These problems are incredibly widespread in the industry, and take many forms. Assassin’s Creed has a tendency to put diverse characters in their books, like Henry, or in poorly advertised spin-off games, like Aveline de Grandpré, the black female protagonist of Assassin’s Creed: Liberation or sidekick Adewalé who was playable only in the DLC for Assassin’s Creed IV: Black Flag. Games that do relatively well in some areas fall down in others, like Life is Strange, which features two LGBTQ+ female protagonists, but relegates people of colour to minor roles. There’s a whole trope – the Smurfette Principle – where an ensemble cast inexplicably has just a single (usually straight, cis, and white) woman.
It also happens in real life. Cons, panels, and discussions often invite just a single woman or person of colour (or one woman of colour to cover both). They are then expected to talk only about their experiences as women or as people of colour, rather than their overall knowledge and skill.
Now, representation is important, and industry inclusivity is coming along, slowly. However, tokenism holds its own problems. A character that serves to represent the whole of an oppressed group can never represent the diversity that is present within any one of these groups. Sure, Krem is great, but he cannot represent every trans man. Until there are a good range of these characters, it’s impossible for them to be a full and fair representation for any group. It also sends the message that heroes are just one kind of person, and anyone else is, at best, support.
So, there are legitimate problems with tokenism (also, I just really want to play as a Nicaraguan trans lady, or a Pakistani lesbian in a wheelchair. Like, these aren’t unrealistic and they would be fun and incredibly conducive to telling interesting stories, so, what’s the problem?). However, oftentimes, the people I hear complaining about including a single diverse character aren’t people like me. They’re people who are against diversity in any way. They’re the ones who, in the same breath as pointing out that tokenism is an unsatisfactory way of diversifying your game, will complain that it’s also historically inaccurate, or that it’s ‘just there to be PC’ or to ‘pander to the SJWs.’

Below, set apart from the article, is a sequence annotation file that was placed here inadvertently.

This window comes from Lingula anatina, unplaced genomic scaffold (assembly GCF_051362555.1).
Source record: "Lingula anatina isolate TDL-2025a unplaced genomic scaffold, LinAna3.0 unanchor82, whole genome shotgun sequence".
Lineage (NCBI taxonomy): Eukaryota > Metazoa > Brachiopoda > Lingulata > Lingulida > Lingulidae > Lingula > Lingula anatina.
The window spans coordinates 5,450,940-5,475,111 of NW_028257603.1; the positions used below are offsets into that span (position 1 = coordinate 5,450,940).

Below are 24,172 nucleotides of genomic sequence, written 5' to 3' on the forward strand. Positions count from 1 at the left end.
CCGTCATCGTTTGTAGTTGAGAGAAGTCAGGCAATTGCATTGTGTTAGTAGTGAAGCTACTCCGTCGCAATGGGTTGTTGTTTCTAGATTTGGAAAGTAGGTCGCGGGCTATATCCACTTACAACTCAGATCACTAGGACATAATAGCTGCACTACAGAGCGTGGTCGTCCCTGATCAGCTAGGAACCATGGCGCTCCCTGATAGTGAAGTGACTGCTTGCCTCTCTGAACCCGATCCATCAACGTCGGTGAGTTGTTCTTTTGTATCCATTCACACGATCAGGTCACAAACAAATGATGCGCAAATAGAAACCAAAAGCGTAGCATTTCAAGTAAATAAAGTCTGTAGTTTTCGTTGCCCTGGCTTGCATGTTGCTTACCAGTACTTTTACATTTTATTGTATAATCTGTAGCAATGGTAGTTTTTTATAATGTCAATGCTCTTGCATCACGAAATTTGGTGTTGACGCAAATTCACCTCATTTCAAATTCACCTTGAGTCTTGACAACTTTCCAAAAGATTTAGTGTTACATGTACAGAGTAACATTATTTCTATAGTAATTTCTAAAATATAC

It really intrigues me that someone I disagree with so fundamentally can state something that is true to what I understand about inclusivity, and yet use it to argue the exact opposite of what I’m trying to argue. We know there are problems with tokenism, so we should strive to include diverse characters more often and in larger roles. However, these other commentators would have you believe that tokenism is bad, so you just shouldn’t bother to include a diverse character at all. After all, it’s just sucking up to those pesky feminists and they don’t even play games, right?
At a guess, I would say that diversity detractors feel strongly about tokenism because they see it as a ‘gateway’ to more full and frequent representation, which they’re opposed to for one reason or another. Perhaps others are so used to seeing homogeneous casts of cis, straight, white men that any changes to this feels forced and prompts an adverse reaction. Thus it seems to them that any inclusion of diverse characters is tokenism. For example, if the next Assassin’s Creed featured a respectfully done black trans lesbian as the protagonist, with a supporting cast of all kinds (hey, I can dream), they would still believe that this was purely for “pandering” purposes. Whereas we know it would be a victory for diversity, representation, and storytelling.
This is something that I think deserves more investigation, and it’ll certainly be interesting to see how both sides’ rhetoric changes as protagonists, playable characters, love interests, and supporting casts become more diverse.
For now, I have my fingers crossed for Krem as a companion in Dragon Age 4.